NYT did not report on Turkey mine blast (14/05/2014, 09:00)
Al-Jazeera did report on Turkey mine blast (14/05/2014, 09:00)

So what is the moral of the story? People are irrational creatures who fear the unknown. The media know it and jump at every opportunity to sell a sensational story. Politicians know it, too, and jump at every opportunity that could raise their approval ratings. Therefore we live in a world where newspapers are read that show a distorted picture of reality, politicians are reelected who do not deserve to be, and more people die than need to.

A savvy reader may ask me: why do you promote nuclear power over renewable energy? Would it not be better for Germany to scrap both nuclear and coal in favor of wind, solar, biomass and other renewable technologies? In an ideal world, it would. However, current renewables have one problem: they are intermittent. Wind does not blow all the time, and the sun only shines so many hours a day. But coal can burn and nuclei can fission at any time of the day. Thus, a second moral of the story: we need a renewable energy source that can follow demand. So, rather than waste your energy on shunning nuclear (or coal), go out there and invent one!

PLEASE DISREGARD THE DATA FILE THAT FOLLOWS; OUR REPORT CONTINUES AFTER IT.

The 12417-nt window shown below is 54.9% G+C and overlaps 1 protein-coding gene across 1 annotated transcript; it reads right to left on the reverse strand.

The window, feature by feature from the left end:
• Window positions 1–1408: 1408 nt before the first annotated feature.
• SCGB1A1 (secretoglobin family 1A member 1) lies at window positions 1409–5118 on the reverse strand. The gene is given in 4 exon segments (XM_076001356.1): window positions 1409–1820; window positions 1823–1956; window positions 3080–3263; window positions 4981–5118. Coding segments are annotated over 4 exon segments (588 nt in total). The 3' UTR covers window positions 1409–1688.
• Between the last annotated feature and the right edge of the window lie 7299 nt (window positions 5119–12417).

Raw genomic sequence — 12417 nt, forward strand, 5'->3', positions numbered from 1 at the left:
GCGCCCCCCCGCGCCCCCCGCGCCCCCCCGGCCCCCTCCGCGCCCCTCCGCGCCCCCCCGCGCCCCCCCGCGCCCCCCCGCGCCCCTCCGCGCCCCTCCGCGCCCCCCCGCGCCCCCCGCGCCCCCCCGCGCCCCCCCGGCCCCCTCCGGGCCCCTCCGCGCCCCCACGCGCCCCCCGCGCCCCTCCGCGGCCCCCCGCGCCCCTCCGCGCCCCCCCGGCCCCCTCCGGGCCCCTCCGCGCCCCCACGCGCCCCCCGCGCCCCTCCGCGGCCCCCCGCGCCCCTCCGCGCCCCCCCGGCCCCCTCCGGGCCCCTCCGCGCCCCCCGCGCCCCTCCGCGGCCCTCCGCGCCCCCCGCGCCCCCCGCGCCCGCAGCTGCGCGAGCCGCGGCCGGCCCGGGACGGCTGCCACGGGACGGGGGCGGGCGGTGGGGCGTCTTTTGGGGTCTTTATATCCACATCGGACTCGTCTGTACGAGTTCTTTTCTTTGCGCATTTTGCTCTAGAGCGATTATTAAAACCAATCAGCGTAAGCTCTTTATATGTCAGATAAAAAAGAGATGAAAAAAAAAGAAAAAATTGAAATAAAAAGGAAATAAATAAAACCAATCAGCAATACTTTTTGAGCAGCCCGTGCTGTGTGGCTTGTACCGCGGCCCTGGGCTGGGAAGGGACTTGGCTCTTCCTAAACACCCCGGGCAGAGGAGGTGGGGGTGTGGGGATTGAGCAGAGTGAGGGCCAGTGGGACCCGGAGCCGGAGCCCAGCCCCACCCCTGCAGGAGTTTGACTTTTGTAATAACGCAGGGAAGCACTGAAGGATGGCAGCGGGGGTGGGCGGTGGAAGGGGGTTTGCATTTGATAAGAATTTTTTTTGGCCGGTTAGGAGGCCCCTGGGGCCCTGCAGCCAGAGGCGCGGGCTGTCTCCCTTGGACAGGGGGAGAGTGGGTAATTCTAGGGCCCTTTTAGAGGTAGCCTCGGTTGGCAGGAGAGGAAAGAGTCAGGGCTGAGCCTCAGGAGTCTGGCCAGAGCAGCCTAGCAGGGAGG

Disclaimer: this article is in no way meant to promote one media source over another. It merely serves to illustrate the choices that media make every day.

Friday, May 2, 2014

Energy: Empowering the Consumer? A talk by MP Laura Sandys

On May 1st the OUCE hosted a talk by MP Laura Sandys (Conservative, South Thanet) with an elaborately long title: "From the other end of the telescope: mixed energy generation, plug & play grid - empowered consumers".

Laura Sandys with me

In her talk, the MP argued that there is not enough innovation in the UK energy sector. The sector is privatized but behaves like a 1970s public enterprise, she said. There are three main problems with the sector according to her: the system design may not be appropriate for the circumstances, there is lots of systemic waste (with 25-35% average heat loss in UK electricity production), and people do not understand their energy bills, making it difficult for them to make smart decisions.